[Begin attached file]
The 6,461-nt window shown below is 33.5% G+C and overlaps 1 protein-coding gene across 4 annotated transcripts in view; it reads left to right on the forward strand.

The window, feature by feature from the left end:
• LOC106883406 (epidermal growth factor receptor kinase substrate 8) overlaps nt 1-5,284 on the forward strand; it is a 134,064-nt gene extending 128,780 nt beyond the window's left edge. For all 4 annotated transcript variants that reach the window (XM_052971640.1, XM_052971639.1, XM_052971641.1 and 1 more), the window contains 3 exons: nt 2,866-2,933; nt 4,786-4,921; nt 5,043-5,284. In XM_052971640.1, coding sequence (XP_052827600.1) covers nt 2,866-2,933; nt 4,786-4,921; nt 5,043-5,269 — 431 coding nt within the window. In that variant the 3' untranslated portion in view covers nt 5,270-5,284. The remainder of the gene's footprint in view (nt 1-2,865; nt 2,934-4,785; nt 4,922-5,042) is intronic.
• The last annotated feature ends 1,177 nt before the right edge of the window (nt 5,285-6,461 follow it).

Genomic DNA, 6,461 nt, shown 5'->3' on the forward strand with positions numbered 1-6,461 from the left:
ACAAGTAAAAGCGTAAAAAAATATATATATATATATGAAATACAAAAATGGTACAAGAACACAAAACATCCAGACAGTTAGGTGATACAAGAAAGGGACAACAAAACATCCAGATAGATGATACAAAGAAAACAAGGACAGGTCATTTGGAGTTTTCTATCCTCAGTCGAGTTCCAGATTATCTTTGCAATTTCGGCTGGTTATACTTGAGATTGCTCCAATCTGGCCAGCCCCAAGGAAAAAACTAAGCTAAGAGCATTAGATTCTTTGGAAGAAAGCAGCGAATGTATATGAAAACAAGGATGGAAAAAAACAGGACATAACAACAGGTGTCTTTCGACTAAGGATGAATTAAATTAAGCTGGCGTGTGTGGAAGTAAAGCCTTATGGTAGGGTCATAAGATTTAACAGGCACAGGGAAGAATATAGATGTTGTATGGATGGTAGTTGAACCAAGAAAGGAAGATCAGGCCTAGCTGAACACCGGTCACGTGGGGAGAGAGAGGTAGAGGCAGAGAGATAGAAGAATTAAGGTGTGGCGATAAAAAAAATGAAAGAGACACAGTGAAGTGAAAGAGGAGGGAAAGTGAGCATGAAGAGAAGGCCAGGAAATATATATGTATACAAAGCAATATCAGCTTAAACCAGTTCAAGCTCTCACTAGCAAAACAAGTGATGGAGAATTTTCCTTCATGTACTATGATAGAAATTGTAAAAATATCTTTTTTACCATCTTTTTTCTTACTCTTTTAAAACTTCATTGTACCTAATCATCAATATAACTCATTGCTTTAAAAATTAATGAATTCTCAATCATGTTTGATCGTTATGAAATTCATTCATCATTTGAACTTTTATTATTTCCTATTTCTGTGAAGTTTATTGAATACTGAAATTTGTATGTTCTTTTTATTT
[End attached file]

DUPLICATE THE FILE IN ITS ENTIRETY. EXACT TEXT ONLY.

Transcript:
The 6,461-nt window shown below is 33.5% G+C and overlaps 1 protein-coding gene across 4 annotated transcripts in view; it reads left to right on the forward strand.

The window, feature by feature from the left end:
• LOC106883406 (epidermal growth factor receptor kinase substrate 8) overlaps nt 1-5,284 on the forward strand; it is a 134,064-nt gene extending 128,780 nt beyond the window's left edge. For all 4 annotated transcript variants that reach the window (XM_052971640.1, XM_052971639.1, XM_052971641.1 and 1 more), the window contains 3 exons: nt 2,866-2,933; nt 4,786-4,921; nt 5,043-5,284. In XM_052971640.1, coding sequence (XP_052827600.1) covers nt 2,866-2,933; nt 4,786-4,921; nt 5,043-5,269 — 431 coding nt within the window. In that variant the 3' untranslated portion in view covers nt 5,270-5,284. The remainder of the gene's footprint in view (nt 1-2,865; nt 2,934-4,785; nt 4,922-5,042) is intronic.
• The last annotated feature ends 1,177 nt before the right edge of the window (nt 5,285-6,461 follow it).

Genomic DNA, 6,461 nt, shown 5'->3' on the forward strand with positions numbered 1-6,461 from the left:
ACAAGTAAAAGCGTAAAAAAATATATATATATATATGAAATACAAAAATGGTACAAGAACACAAAACATCCAGACAGTTAGGTGATACAAGAAAGGGACAACAAAACATCCAGATAGATGATACAAAGAAAACAAGGACAGGTCATTTGGAGTTTTCTATCCTCAGTCGAGTTCCAGATTATCTTTGCAATTTCGGCTGGTTATACTTGAGATTGCTCCAATCTGGCCAGCCCCAAGGAAAAAACTAAGCTAAGAGCATTAGATTCTTTGGAAGAAAGCAGCGAATGTATATGAAAACAAGGATGGAAAAAAACAGGACATAACAACAGGTGTCTTTCGACTAAGGATGAATTAAATTAAGCTGGCGTGTGTGGAAGTAAAGCCTTATGGTAGGGTCATAAGATTTAACAGGCACAGGGAAGAATATAGATGTTGTATGGATGGTAGTTGAACCAAGAAAGGAAGATCAGGCCTAGCTGAACACCGGTCACGTGGGGAGAGAGAGGTAGAGGCAGAGAGATAGAAGAATTAAGGTGTGGCGATAAAAAAAATGAAAGAGACACAGTGAAGTGAAAGAGGAGGGAAAGTGAGCATGAAGAGAAGGCCAGGAAATATATATGTATACAAAGCAATATCAGCTTAAACCAGTTCAAGCTCTCACTAGCAAAACAAGTGATGGAGAATTTTCCTTCATGTACTATGATAGAAATTGTAAAAATATCTTTTTTACCATCTTTTTTCTTACTCTTTTAAAACTTCATTGTACCTAATCATCAATATAACTCATTGCTTTAAAAATTAATGAATTCTCAATCATGTTTGATCGTTATGAAATTCATTCATCATTTGAACTTTTATTATTTCCTATTTCTGTGAAGTTTATTGAATACTGAAATTTGTATGTTCTTTTTATTT